The per-SNP metric scores might reflect the presence of particularly homozygous regions, which could indicate a selective sweep. In order to detect these signatures, selection scores were averaged separately across sliding overlapping windows (see Methods; Supplementary Figure S2), however care must be taken when interpreting these results since signatures of positive selection might expand beyond the region under positive selection. This caveat is inherently associated with window-based approaches like in this analysis, where signals exhibited by neighbouring genes might be the result of a single sweep. Most populations show distributions with larger tails compared with simulations (Supplementary Figure S2A). We considered two cut-offs based on the simulated data (99th and 99.9th) in order to extract the putatively selected windows in the empirical distributions (Supplementary Table S1).
Putative selective sweeps in regions under positive selection might present different degrees of “softness.” As noted by different authors, hard and soft sweeps are sometimes difficult to differentiate (Messer and Petrov, 2013; Schrider et al., 2015), and regions under selection might be captured by methods designed to detect both selection processes. In order to study the similarity in the regions under selection, we assessed the degree of overlap between the signals reported by the three metrics. Under the 99th percentile in the global population, the general trend shows that iHH12 presents a similar proportion of commonly targeted regions as with iHS and nSL (∼60%), while iHS found fewer common regions compared with nSL (∼36%). This could be expected since iHH12 and nSL are sensitive to both hard and soft sweeps (Ferrer-Admetlla et al., 2014; Torres et al., 2018), and iHS depends on recombination rate. The signal overlap indicates that some regions might present mixed properties of hard and soft sweeps, which could be due to the mode of selection, the degree of softness, or a linked selection effect (Schrider et al., 2015).
We observed a larger proportion of signals that fall outside the simulated distribution in the African populations in comparison with non-Africans. These results are in line with previous reports which show that the number of detectable selective sweeps by haplotype-based statistics is correlated with the effective population size (Johnson and Voight, 2018; Voight et al., 2006) (Supplementary Table S1). When comparing both hard and soft selection processes, we observed that soft-sweep-like signals reported by nSL and iHH12 are more abundant and widespread along the X chromosome, as was previously reported at genomic level (Messer and Petrov, 2013; Schrider and Kern, 2017).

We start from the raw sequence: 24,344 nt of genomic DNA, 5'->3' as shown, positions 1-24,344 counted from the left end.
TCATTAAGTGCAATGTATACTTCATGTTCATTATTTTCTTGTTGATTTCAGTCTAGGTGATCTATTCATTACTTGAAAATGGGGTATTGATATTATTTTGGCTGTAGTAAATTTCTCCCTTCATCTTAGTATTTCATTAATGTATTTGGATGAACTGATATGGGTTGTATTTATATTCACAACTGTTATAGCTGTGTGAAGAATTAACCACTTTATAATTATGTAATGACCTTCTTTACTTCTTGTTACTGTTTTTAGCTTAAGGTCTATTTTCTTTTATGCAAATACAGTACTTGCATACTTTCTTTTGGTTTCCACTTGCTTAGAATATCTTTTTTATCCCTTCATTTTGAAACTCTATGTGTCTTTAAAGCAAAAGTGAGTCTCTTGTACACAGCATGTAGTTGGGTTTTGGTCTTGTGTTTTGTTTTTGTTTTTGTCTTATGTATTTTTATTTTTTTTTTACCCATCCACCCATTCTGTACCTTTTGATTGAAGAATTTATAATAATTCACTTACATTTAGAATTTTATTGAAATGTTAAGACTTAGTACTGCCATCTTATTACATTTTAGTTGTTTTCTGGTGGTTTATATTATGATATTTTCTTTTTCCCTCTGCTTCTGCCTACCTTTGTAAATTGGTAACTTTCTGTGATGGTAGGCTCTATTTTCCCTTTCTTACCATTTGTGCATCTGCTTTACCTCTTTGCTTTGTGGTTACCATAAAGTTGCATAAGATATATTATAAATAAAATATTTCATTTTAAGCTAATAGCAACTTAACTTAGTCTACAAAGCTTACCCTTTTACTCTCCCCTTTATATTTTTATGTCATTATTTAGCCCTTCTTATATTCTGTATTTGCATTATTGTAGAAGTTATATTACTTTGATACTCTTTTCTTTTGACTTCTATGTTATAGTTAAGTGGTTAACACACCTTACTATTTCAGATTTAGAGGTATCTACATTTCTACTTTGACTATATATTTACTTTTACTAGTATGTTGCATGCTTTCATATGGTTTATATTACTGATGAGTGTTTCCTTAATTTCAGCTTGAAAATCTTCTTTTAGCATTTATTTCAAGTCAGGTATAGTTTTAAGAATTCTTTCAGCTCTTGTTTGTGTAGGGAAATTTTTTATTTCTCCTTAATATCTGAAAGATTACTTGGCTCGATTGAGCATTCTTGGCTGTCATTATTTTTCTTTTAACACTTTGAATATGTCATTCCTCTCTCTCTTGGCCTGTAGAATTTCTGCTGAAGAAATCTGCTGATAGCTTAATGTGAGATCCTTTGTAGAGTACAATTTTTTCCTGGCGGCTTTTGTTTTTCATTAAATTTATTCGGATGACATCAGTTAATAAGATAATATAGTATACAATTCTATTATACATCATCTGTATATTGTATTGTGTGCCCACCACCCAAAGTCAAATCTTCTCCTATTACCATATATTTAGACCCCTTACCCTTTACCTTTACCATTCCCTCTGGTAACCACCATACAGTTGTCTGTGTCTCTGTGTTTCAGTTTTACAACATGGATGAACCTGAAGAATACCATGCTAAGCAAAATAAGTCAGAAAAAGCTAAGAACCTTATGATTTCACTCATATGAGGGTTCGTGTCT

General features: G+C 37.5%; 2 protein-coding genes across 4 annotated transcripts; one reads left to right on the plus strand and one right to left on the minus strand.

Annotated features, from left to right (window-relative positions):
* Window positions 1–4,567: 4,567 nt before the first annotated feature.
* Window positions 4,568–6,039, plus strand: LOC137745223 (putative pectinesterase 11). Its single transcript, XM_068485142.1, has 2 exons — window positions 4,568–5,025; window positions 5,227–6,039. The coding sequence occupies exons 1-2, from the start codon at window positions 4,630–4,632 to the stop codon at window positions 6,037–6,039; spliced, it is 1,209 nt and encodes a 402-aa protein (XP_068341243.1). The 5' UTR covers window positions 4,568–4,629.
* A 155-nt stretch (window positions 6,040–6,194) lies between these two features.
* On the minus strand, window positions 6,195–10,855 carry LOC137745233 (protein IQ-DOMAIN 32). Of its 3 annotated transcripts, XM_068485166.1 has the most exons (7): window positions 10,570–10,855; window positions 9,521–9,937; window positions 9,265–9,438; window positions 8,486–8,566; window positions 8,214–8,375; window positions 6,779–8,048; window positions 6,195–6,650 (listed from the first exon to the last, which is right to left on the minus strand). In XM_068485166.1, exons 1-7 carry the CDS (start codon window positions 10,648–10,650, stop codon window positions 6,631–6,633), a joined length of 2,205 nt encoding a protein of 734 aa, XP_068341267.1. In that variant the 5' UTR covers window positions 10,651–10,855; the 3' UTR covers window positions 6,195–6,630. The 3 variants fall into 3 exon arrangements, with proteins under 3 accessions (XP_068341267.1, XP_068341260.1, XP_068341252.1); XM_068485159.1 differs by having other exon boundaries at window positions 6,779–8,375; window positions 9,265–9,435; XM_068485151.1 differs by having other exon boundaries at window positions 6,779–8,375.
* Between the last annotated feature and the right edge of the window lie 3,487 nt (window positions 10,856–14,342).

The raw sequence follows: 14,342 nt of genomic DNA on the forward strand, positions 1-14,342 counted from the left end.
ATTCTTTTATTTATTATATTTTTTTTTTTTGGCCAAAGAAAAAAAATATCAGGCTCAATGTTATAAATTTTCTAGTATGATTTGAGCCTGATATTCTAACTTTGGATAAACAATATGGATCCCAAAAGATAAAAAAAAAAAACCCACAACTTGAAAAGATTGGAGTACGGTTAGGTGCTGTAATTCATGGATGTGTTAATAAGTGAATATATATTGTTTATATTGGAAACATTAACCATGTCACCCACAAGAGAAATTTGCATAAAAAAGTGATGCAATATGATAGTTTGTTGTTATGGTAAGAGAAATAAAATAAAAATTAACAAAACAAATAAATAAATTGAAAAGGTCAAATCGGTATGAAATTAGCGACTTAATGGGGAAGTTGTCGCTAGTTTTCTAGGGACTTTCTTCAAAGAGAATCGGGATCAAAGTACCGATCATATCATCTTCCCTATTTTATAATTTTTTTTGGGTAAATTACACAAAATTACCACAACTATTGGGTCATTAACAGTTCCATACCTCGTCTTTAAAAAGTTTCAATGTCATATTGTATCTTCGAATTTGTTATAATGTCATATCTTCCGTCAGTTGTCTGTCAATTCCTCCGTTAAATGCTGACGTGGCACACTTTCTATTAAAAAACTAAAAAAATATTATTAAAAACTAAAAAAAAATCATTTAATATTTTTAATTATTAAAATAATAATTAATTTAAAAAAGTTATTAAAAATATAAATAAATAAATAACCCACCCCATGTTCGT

The analysis reveals that high values are clustered in specific spots of the X chromosome, indicating the presence of putative selective sweeps in these regions (Figure 1) (Voight et al., 2006). The distribution of signals of selective sweeps along the X chromosome is more similar between non-African than with African populations, indicating a common clustering of extreme signals among the different out-of-Africa populations. This was noted by Pickrell et al. (2009) and might reflect the common origin of the out-of-Africa populations.
Comparison With Autosomes
The unique inheritance rules of the X chromosome might generate different selection patterns compared with the rest of the genome. In order to contrast the X chromosome signatures, we assessed selection on the autosomes of three populations of reference (Yoruba, YRI; Utah residents with northern and western European ancestry, CEU; Han Chinese, CHB) and compared the score distributions in the three haplotype-based statistics (iHS, nSL, iHH12). We see similar patterns of selective sweeps across the different populations as in the X: a higher number of outlier regions fall into the extreme tails of the autosomes in Africans (YRI) than Europeans (CEU) or Asians (CHB) (Supplementary Table S2). As seen in the X, a higher number of windows under selection are captured by the statistics nSL and iHH12 in comparison with iHS across the autosomes, probably due to the higher presence of soft-sweep-like signatures across the genome. We evaluated the nSL scores in the top distribution quartile and decile, and found significant differences between the X chromosome and the pooled scores of autosomes (CEU, Kruskal Wallis: 36.04, p = 1.93e-09; CHB, Kruskal Wallis: 93.62, p = 3.81e-22) (Supplementary Figure S3). These higher values might be a reflection of the effect due to the haploid state in males and the smaller effective population size of the X (Veeramah et al., 2014; Johnson and Voight, 2018). However, it is difficult to associate these differences with a higher selection efficiency due to the faster-X effect, since the top 1% shows inconsistent distributions across the genome due to the presence of extreme outliers. This result might indicate that the faster-X effect is not properly captured with these selection statistics and other causes might be generating the observed differences in the distribution.